A BIBLIOGRAPHIC GUIDE
The neglect of urban history by professional historians confers at least one benefit upon anyone interested in the field: there are no standard texts and classic controversies that must be mastered before one may feel competent to reason from the experience of the past. The reader should define the subject for himself and follow his own bent across time, space, and disciplines. Since cities touch upon so many aspects of human life, there are boundless shelves of books and articles ranging from abstract mathematical models and universal histories to minutely observed case studies and extremely personal fiction. The path through this library, therefore, must be an individual one. What follows are suggestions for further reading collected from notes of my own path. In making this selection, I have sought to include titles that seemed to me to give the best general coverage of a particular subject, and I have added books and articles with abundant references so that they can serve as guides for further exploration themselves. Few, I hope, are so arcane that they would not appear in the normal city public library or cannot be purchased from the U.S. Government Printing Office. The selection is arranged roughly in the order of the chapters and topics of this book.
The Atlantic Perspective
American urbanization is part of a very long-term unfolding of the European world. The best way to gain such a perspective is to read Lewis Mumford's marvelous pioneering work The Culture of Cities , New York, 1938. At last report the book was still in print, and a condensation of it appears as chapters in his comprehensive human history, The City in History , New York, 1961. Both contain excellent bibliographies. Two short works with a geographical focus may help to relate Mumford's inclusive imagination to my own more limited structural approach: Emrys Jones,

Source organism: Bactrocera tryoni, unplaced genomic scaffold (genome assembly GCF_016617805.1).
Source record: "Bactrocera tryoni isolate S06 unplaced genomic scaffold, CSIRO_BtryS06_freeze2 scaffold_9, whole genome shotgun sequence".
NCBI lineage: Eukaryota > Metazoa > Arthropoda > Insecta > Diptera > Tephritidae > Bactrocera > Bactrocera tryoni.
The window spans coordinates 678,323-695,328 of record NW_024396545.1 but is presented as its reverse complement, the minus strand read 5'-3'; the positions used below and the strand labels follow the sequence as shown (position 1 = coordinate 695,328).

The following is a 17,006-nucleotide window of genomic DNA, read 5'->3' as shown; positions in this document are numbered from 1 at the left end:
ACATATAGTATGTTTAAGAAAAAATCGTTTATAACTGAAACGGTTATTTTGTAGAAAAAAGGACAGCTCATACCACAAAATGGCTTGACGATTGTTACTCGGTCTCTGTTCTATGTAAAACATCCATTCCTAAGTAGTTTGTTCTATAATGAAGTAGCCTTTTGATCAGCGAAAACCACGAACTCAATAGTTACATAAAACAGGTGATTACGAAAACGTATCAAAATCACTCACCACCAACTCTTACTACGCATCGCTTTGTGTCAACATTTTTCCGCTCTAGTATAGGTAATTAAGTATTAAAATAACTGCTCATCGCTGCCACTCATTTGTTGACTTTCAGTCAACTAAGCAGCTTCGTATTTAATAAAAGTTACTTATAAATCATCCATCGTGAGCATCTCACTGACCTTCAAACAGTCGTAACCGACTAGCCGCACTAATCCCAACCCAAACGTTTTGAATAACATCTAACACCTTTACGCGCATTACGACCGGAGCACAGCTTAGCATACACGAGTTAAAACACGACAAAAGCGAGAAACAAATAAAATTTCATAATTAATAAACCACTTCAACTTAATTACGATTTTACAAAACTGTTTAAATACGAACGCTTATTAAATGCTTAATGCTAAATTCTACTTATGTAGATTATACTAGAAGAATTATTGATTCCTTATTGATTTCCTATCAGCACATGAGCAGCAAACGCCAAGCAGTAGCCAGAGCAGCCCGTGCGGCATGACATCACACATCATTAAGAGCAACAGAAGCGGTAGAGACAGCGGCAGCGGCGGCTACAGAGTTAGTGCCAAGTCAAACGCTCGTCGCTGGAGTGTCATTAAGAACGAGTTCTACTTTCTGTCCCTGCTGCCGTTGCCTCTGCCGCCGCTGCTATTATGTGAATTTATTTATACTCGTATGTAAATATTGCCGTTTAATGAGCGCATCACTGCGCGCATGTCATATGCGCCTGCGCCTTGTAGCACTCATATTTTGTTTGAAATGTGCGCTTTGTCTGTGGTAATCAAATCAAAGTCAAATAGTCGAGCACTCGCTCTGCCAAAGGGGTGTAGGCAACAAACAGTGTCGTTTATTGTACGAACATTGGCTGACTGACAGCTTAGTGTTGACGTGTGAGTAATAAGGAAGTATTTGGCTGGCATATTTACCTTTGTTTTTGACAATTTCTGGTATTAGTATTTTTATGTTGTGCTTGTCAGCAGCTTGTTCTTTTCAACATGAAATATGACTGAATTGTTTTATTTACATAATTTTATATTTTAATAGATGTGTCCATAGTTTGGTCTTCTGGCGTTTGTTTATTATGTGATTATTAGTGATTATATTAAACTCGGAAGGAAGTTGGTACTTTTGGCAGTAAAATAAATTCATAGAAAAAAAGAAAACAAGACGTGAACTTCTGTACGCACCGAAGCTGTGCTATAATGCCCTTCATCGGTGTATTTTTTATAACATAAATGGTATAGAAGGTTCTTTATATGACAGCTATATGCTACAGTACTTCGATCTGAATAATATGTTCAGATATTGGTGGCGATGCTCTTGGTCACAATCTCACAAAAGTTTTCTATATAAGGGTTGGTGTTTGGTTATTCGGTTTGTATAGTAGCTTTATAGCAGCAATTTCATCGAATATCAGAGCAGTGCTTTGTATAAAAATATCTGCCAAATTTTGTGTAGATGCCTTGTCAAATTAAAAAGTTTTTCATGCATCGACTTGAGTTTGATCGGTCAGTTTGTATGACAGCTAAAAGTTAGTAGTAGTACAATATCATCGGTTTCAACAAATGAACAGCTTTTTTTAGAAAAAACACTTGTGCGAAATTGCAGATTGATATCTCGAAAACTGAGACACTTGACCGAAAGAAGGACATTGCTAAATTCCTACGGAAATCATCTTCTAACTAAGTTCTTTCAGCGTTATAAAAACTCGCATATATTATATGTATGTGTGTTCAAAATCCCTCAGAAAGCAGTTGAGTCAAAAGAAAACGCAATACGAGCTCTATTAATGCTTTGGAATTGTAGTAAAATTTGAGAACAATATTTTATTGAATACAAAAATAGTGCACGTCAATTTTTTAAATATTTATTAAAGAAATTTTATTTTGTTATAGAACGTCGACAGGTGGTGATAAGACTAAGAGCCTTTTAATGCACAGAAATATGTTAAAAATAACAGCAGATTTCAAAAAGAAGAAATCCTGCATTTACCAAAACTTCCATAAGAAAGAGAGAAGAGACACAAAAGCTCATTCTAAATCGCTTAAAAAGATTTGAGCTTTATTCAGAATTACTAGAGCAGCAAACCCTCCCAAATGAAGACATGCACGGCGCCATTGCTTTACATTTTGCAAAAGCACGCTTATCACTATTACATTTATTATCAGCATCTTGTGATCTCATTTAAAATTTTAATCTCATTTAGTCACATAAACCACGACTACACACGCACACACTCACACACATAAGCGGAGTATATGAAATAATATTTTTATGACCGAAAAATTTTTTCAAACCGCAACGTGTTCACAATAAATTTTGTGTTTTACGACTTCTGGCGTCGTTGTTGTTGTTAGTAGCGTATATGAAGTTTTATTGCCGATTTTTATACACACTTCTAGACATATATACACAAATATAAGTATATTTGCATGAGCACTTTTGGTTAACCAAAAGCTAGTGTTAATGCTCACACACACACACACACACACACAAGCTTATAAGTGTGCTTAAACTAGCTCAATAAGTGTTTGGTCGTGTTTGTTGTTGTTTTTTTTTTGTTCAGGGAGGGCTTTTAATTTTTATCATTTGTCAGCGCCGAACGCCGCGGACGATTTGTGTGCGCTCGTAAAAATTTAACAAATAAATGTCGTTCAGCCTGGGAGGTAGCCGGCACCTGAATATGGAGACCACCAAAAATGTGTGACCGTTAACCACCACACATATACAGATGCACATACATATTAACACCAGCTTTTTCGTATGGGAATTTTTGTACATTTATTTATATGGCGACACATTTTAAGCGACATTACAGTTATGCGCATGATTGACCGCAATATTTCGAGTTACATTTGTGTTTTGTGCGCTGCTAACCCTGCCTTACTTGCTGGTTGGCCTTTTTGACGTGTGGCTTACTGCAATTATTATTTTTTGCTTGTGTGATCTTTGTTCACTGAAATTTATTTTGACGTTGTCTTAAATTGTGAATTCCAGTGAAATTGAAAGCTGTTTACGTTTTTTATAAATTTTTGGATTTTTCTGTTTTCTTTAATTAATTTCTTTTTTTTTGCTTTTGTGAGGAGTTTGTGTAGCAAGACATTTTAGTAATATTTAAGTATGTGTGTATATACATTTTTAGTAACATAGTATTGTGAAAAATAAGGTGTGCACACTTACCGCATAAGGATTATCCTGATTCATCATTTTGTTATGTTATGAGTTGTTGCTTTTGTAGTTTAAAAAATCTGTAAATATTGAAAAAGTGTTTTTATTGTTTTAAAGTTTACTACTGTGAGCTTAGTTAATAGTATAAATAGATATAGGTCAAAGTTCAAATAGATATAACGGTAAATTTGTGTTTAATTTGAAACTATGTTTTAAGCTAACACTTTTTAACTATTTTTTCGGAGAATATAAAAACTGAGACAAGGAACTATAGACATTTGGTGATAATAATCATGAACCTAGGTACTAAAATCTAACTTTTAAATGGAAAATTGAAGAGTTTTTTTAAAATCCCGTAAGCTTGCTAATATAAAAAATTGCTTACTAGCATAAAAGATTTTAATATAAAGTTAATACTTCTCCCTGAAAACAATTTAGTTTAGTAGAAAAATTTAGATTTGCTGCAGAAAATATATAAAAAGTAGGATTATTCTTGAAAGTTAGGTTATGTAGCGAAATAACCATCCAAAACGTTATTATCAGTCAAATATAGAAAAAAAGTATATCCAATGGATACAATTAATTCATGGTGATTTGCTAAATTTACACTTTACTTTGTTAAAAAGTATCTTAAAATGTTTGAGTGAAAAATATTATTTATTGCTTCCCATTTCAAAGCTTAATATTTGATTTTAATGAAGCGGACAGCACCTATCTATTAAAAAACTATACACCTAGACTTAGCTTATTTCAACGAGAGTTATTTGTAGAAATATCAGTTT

Towns and Cities , New York, 1966; and Peter Hall, The Worm Cities , New York, 1966. The Danish architectural historian Steen Eiler Rasmussen has written two books that contain, as no others I know do, a humane sense of the quality of everyday life with a long sweep of the history of the physical elements of the city: London: The Unique City , 1934, Cambridge, 1967; Towns and Buildings Described in Drawings and Words , Cambridge, 1951, 1969.
The New England Town
The first Puritan settlements are a favorite topic of American historians, long used for all manner of disparate purposes. Yet the seventeenth century is so far removed from our present circumstances that one must approach it with care lest its fragments shatter under the weight of myth. For me, the best use of the Puritans to illustrate the present is J. B. Jackson's artful essay describing the successive impacts of urbanization upon American farm life, "The Westward-moving House," in Landscapes, Selected Writings of J. B. Jackson , Ervin H. Zube, ed., Amherst, 1970. To recapture a sense of the English background that determined many of the social and legal conditions of these first towns, one might begin with Peter Laslett, The World We Have Lost , London, 1965, and follow it with Sumner Chilton Powell's transatlantic study, Puritan Village: The Formation of a New England Town . The best single monograph on the early years of these settlements is Philip J. Greven's study of Andover, Massachusetts, Four Generations , Ithaca, 1970. The story of the destruction of folk planning by the market economy and land speculation is nicely handled by Anthony N. B. Garvan, Architecture and Town Planning in Colonial Connecticut , New Haven, 1951; and by Richard L. Bushman, From Puritan to Yankee , Cambridge, 1967.
Although land is a subject that cries out for unified treatment in that our traditions of mixed private and public land management cause many of the physical and social problems of today's city, no author has yet ventured a historical synthesis. Instead the reader who wishes to understand the land-management background of the metropolis faces a series of highly compartmentalized literatures of frontier history, law, geography, economics, city and regional planning, and commercial real estate. The following suggestions may at least sensitize the curious to the range of controversial issues concealed beneath the drab rubric of real-estate history.
The master of the occupation of frontier land is Paul W. Gates, and his History of Public Land Law Development , Washington, 1968, should be read in conjunction with a series of essays describing the mechanisms and consequences of past land allocations: Vernon Carstensen, ed., The Public Lands ,